As a director of late, Clint Eastwood seems fascinated with what he sees as larger-than-life heroes or infamous figures, such as with his last film about the troubled Navy S.E.A.L. Chris Kyle in American Sniper, or the post-apartheid South African rugby team spurred on to international victory by the recently freed and elected Nelson Mandela in Invictus. In Sully, Eastwood takes on the unlikely hero, Chesley “Sully” Sullenberger’s story, the US Airlines captain who became an overnight hero after he and his co-pilot made a fateful and successful decision to land their passenger jet on the New York’s Hudson River after both of the plane’s engines failed shortly after takeoff due to birds being sucked into the engines.
The brief film (it has a run time of just over 90-minutes) stars Tom Hanks as Captain Sullenberger and Hanks is, per usual, marvelous in the role. Eastwood is probably at his most laid back and balanced as a director as well. While he can’t help but portray Sully as the unbreakable hero and lifesaver – and, after all, why not? The man did successfully keep 155 people alive, himself included — he does do an excellent job balancing the doubt that Sully has over his decision and the pressure put on him by the sudden fame and the inquires about his decision-making that follow.
Through flashbacks to his military service and the flight in question, we get a better understanding of that horrible day, and the 90-minutes seems epic even though it is brief. Hanks dominates the film, but commendation must go to Aaron Eckhart, Hanks’ co-pilot in every way, for holding his own in this spectacular, heartfelt film.
Sully is a pure digital, Ultra High-Definition production that was shot on the Arri Alexa 65 with Hasselblad Prime 65 lenses and the Arri Alexa IMAX Hasselblad Prime 65 lenses and production utilized a 4K digital intermediate. The 4K Ultra HD Blu-ray is taken from the 4K master and arrives in an HEVC 2160p encodement with HDR (High Dynamic Range) that looks brilliant. The picture is pristine while also looking filmic. Blacks are deep without much crush, although I did see some slight hints of it at times, particularly in the lapels of Sully and Skiles’ uniforms. That was minor, however, and mostly we get a marvelous application of the HDR that looks so lifelike, particularly when Sully is standing in front of the window and imagining what might have happened if he had crashed the airliner – the brightness of the city outside, the flames of the explosion are all balanced with the nuanced, unnatural interior office lighting excellently.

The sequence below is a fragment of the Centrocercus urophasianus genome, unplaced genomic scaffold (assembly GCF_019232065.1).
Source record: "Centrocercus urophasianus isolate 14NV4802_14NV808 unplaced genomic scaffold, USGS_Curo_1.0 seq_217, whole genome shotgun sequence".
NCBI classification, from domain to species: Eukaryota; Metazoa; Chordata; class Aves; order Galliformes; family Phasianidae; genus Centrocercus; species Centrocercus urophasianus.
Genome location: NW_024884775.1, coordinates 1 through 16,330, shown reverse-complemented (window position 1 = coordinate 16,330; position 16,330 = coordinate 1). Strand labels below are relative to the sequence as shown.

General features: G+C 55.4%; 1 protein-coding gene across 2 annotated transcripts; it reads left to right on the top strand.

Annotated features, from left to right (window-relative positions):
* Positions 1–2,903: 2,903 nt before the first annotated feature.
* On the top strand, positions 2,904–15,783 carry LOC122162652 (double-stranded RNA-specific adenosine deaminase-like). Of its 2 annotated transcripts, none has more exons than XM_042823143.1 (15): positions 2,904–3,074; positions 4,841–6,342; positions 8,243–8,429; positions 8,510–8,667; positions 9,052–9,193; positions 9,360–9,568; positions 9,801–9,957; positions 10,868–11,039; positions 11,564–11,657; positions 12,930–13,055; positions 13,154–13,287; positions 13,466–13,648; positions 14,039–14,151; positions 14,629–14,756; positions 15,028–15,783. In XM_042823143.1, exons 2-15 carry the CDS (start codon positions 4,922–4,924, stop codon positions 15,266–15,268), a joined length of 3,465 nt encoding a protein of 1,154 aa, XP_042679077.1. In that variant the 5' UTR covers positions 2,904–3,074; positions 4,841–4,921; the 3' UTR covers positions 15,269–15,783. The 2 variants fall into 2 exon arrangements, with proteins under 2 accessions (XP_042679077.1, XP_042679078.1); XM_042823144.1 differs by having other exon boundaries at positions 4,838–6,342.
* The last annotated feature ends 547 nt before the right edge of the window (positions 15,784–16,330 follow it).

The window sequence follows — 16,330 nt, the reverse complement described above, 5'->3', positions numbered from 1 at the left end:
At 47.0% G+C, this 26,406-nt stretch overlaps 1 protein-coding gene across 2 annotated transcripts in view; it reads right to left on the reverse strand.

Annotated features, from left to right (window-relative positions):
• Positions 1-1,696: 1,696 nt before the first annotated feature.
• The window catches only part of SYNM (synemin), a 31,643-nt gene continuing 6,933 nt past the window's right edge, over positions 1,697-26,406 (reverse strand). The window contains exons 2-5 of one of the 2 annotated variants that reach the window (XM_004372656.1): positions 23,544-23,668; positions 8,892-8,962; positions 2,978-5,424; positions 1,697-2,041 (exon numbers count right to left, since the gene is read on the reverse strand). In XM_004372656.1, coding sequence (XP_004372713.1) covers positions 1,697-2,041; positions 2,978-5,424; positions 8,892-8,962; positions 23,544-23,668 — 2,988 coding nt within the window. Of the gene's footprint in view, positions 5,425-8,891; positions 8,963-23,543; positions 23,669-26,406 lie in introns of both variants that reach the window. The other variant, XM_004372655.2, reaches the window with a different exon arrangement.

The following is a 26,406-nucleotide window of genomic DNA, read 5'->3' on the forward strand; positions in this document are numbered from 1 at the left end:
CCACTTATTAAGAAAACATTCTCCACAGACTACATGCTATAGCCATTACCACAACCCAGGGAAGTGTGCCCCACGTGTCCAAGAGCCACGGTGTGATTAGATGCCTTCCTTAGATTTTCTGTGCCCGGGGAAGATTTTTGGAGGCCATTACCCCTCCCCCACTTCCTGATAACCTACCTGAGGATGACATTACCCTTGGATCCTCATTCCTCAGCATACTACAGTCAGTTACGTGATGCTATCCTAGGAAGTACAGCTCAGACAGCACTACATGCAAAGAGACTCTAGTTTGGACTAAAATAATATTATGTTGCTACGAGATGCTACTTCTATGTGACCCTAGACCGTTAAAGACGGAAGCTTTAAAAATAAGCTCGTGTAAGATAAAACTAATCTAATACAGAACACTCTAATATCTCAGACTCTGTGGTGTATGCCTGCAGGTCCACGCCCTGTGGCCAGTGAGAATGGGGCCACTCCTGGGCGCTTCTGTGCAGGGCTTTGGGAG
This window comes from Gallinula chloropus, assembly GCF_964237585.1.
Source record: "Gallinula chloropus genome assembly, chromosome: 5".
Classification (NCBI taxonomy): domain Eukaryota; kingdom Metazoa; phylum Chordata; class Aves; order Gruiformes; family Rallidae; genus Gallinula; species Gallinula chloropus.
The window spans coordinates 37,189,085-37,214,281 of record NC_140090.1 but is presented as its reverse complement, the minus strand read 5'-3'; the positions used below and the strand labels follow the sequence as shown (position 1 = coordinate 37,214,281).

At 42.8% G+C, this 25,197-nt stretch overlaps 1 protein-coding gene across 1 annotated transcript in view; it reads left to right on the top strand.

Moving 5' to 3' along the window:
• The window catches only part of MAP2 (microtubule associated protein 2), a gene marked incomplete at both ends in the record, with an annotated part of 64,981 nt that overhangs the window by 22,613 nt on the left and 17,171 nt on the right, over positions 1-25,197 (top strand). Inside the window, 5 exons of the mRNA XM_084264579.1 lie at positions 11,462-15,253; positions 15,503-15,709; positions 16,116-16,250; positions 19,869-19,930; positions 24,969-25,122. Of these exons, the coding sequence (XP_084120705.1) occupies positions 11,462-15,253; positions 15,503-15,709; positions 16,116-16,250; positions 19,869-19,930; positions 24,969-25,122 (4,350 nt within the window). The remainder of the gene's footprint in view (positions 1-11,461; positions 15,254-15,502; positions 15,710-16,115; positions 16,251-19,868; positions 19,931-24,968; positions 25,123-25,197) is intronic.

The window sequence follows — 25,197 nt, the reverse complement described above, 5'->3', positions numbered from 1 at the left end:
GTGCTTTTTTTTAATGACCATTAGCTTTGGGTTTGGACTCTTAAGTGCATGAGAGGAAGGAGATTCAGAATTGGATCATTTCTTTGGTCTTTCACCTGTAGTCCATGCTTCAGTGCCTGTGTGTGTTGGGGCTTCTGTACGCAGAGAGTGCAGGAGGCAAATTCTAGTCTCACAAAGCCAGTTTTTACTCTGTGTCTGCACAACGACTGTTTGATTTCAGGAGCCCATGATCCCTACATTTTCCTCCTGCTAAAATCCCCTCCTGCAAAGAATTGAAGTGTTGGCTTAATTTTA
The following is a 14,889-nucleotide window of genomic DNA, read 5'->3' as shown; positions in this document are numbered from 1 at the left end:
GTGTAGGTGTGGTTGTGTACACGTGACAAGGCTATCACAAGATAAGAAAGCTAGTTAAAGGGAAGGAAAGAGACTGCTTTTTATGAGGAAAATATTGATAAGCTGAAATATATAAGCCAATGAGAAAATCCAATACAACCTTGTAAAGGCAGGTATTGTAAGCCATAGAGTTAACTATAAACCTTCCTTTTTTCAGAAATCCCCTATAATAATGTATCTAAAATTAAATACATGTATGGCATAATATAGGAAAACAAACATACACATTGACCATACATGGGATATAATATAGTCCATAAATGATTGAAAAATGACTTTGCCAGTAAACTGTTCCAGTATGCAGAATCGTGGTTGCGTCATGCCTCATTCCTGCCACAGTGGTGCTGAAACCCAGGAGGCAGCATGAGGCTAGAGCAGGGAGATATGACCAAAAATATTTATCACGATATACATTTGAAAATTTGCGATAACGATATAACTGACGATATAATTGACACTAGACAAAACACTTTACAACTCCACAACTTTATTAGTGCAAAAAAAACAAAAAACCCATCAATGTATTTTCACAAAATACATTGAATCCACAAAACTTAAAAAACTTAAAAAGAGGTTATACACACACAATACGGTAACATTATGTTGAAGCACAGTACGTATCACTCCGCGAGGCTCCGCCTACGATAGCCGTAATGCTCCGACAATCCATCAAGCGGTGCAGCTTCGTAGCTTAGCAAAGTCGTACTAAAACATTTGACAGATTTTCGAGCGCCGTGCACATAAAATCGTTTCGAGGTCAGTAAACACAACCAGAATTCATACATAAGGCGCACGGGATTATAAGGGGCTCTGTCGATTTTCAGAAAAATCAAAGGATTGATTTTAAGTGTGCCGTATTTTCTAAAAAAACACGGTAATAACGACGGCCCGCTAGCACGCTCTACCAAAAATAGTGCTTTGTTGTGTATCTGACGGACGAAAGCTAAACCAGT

Sully is given a strong English Dolby Atmos that suits the film well. It isn’t overly aggressive, but there are an excellent balance of atmospherics and additional overhead sounds during the flashback sequences to the brief yet fateful flight. The dialogue has the slightest hint of clipping during some louder passages.
The on-disc extras amount to almost an hour of behind-the-scenes/behind the story featurettes, with interviews with the cast, crew, and Captain Sully. While they have a promotional, “feel good” feel to them, they are still interesting to sit through.
- Digital HD Ultra Violet
- Standard Blu-ray Disc w/ Main Feature and extras
- Moment by Moment: Averting Disaster on the Hudson (HD; 00:15:44)
- Sully Sullenberger: The Man Behind the Miracle (HD; 00:19:49)
- Neck Deep in the Hudson: Shooting Sully (HD; 00:20:17)
The Final Assessment
Tom Hanks has another winning performance under his belt in this Clint Eastwood-directed film about modern-day hero Captain Sully. Though it seems like the subject wouldn’t make a very good film, in Eastwood’s hands and with the well put together cast, it’s a satisfying effort visually and emotionally. The 4K disc also shoots to the top as one of the best looking available now.
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